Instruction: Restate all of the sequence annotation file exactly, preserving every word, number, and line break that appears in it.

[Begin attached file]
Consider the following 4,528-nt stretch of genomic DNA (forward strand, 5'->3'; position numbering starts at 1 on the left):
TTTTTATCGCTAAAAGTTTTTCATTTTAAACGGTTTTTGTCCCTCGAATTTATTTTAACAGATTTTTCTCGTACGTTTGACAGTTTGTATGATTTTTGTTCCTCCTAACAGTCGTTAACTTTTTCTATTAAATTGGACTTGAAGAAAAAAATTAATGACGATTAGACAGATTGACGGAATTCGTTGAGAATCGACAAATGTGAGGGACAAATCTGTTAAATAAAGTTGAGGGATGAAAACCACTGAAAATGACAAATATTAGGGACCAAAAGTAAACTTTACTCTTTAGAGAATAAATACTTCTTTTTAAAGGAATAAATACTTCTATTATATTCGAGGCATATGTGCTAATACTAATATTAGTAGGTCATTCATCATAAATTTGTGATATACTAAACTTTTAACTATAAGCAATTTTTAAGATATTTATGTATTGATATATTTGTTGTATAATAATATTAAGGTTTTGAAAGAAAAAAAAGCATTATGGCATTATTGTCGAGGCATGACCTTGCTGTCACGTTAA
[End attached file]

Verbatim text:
Consider the following 4,528-nt stretch of genomic DNA (forward strand, 5'->3'; position numbering starts at 1 on the left):
TTTTTATCGCTAAAAGTTTTTCATTTTAAACGGTTTTTGTCCCTCGAATTTATTTTAACAGATTTTTCTCGTACGTTTGACAGTTTGTATGATTTTTGTTCCTCCTAACAGTCGTTAACTTTTTCTATTAAATTGGACTTGAAGAAAAAAATTAATGACGATTAGACAGATTGACGGAATTCGTTGAGAATCGACAAATGTGAGGGACAAATCTGTTAAATAAAGTTGAGGGATGAAAACCACTGAAAATGACAAATATTAGGGACCAAAAGTAAACTTTACTCTTTAGAGAATAAATACTTCTTTTTAAAGGAATAAATACTTCTATTATATTCGAGGCATATGTGCTAATACTAATATTAGTAGGTCATTCATCATAAATTTGTGATATACTAAACTTTTAACTATAAGCAATTTTTAAGATATTTATGTATTGATATATTTGTTGTATAATAATATTAAGGTTTTGAAAGAAAAAAAAGCATTATGGCATTATTGTCGAGGCATGACCTTGCTGTCACGTTAA